Dr. Kari Nadeau is one of the nation’s foremost experts in adult and pediatric allergy and asthma. She is the Director of the Sean N. Parker Center for Allergy and Asthma Research at Stanford University, Section Chief of Allergy and Asthma at the Stanford School of Medicine, and an endowed professor under the Naddisy Family Foundation. Dr. Nadeau received her MD and PhD from Harvard Medical School, completed a residency in pediatrics at Boston Children’s Hospital and a clinical fellowship in asthma and immunology at Stanford. After completing her residency, she spent 5 years in the biopharmaceutical industry, where she was instrumental in obtaining FDA approval for two biologics in the ﬁelds of autoimmunity and oncology, before starting her fellowship at Stanford. Dr. Nadeau has received honors and awards from the American Academy of Allergy, Asthma & Immunology; the American Lung Association; the Clinical Immunological Society; Food Allergy Research & Education (FARE); and the NIH. She has also been recognized with the U.S. Environmental Protection Agency’s STAR Grant Award. Dr. Nadeau has served as a reviewer for NIH Study Sections, and a member of the American Lung Association Medical Board, CA. She serves on the Environmental Health Policy committee for the American Thoracic Society and is a Fellow in the American Academy of Allergy, Asthma and Immunology as well as a member of ASCI (American Society of Clinical Investigation). She has authored or co-authored more than 100 original papers. Her research focuses on understanding the factors responsible for the increased prevalence of allergies and asthma in the population, improving diagnostics, and understanding the immunological mechanisms underlying these diseases. She was the first to successfully desensitize individuals to more than one allergy at a time using multi-allergen oral immunotherapy. She continues to push forward with innovative clinical research using novel antibodies, peptide vaccines, and nanoparticles in order to provide safe and effective therapeutic options for those with allergies and asthma.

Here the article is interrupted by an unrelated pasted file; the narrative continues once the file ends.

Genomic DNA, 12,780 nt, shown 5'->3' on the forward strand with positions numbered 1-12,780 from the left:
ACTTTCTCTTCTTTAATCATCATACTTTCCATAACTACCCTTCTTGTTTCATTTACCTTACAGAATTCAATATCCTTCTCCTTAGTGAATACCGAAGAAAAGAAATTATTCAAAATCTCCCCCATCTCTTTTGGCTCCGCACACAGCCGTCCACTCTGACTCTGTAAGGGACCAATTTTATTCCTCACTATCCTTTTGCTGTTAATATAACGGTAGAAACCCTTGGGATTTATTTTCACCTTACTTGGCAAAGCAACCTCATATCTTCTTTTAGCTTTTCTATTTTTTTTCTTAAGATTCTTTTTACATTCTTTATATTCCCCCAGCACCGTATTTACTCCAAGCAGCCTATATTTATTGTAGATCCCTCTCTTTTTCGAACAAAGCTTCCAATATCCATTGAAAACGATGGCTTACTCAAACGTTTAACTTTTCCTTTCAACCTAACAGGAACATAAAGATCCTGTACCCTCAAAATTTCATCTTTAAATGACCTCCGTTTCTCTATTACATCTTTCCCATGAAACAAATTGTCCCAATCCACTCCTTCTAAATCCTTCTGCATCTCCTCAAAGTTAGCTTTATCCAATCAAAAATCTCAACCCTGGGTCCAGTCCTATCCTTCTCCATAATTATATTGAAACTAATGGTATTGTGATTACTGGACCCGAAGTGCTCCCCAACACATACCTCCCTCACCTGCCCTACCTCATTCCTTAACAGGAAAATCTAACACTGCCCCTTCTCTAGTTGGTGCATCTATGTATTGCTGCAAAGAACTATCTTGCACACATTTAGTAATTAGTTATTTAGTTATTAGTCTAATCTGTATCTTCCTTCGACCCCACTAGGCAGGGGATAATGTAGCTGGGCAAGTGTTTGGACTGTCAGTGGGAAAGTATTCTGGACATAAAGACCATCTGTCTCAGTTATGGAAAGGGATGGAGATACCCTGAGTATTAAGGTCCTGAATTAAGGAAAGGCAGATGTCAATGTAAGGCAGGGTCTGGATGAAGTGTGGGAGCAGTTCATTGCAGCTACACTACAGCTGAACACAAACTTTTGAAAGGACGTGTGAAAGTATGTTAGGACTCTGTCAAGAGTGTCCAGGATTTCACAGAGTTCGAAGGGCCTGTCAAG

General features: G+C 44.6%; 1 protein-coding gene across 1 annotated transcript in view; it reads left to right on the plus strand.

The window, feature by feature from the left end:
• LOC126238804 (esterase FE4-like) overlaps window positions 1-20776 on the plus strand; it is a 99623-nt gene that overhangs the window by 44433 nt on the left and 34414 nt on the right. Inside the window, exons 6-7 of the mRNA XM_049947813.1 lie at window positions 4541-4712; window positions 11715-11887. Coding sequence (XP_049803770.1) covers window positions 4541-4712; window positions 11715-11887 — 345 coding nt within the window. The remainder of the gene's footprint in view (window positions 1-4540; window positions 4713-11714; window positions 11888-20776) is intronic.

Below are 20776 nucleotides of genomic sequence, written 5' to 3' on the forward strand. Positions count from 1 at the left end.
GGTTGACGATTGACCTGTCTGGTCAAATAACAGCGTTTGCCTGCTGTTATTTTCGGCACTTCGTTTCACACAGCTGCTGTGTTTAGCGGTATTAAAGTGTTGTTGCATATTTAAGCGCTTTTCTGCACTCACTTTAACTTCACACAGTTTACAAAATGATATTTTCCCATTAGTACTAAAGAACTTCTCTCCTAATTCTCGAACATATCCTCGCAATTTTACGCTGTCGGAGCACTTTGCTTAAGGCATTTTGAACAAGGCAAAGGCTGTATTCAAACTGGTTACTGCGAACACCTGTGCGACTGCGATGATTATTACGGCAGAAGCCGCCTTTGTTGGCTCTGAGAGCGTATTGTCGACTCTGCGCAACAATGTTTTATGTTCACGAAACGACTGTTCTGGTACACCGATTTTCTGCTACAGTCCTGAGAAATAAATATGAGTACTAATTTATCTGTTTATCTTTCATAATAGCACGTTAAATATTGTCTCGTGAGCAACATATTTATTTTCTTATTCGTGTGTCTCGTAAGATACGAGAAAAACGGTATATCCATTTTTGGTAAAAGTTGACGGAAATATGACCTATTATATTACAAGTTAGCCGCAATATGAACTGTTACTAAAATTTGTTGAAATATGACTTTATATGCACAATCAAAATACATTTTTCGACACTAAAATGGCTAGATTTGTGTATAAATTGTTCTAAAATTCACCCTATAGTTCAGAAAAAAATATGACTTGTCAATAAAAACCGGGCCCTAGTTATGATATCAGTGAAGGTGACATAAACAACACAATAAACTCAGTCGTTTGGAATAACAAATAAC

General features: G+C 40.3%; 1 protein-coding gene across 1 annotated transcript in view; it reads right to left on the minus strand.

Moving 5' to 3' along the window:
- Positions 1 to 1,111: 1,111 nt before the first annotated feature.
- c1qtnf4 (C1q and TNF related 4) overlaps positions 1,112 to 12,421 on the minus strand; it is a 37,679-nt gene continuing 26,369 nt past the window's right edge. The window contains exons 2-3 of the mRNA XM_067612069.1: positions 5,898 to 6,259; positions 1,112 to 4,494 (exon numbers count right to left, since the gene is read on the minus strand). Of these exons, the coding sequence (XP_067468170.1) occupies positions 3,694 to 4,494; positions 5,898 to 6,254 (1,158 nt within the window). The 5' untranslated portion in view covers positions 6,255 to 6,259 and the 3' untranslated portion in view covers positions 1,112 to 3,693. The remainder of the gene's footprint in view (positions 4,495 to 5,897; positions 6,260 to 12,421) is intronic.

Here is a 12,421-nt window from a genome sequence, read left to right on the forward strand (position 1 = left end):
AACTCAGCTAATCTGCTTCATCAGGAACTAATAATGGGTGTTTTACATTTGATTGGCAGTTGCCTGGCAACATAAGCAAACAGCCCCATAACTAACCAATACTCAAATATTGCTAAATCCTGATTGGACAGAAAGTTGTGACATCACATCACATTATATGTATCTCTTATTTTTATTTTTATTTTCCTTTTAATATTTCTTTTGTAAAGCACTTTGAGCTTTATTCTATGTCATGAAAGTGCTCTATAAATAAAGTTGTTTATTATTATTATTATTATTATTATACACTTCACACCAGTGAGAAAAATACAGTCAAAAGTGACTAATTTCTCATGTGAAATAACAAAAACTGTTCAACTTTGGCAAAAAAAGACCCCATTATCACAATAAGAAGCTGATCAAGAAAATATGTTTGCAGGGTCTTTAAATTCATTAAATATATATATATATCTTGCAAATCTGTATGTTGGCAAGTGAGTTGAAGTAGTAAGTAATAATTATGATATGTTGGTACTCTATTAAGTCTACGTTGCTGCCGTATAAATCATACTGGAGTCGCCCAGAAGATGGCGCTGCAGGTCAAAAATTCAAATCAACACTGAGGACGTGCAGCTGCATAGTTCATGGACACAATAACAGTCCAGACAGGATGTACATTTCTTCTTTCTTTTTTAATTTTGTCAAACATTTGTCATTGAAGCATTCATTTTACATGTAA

Lisa Patel received her undergraduate degree in Biological Sciences from Stanford University, her Master's in Environmental Sciences from the Yale School of the Environment, her medical degree from the Johns Hopkins School of Medicine, and completed her training in pediatrics at University of California, San Francisco. She is previously a Presidential Management Fellow for the Environmental Protection Agency where she coordinated the US Government's efforts on clean air and safe drinking water projects in South Asia in collaboration with the World Health Organization. She is previously the co-chair for the American Academy of Pediatrics Advocacy Committee, California Chapter 1 (AAP-CA1) and in her time helped launch the inaugural Advocating for Children Together conference for Northern California that is now a yearly occurrence. She co-founded the Climate and Health task force for AAP-CA1, and is an executive committee member of AAP's Council on Environmental Health. She is the Advocacy and Policy Lead for the Sean N. Parker Center for Allergy and Asthma Research where she focuses on climate change and health. She is also the rotation director for the pediatric resident's Community Pediatrics and Child Advocacy Rotation.
Gail Lee is the Sustainability director for both UCSF campus and UCSF Health. She is responsible for advancing and reporting sustainability compliance with UC Sustainable Practices policies around climate change, clean energy, water conservation, green labs, sustainable food, green buildings and operations, toxics reduction, zero waste, and communications.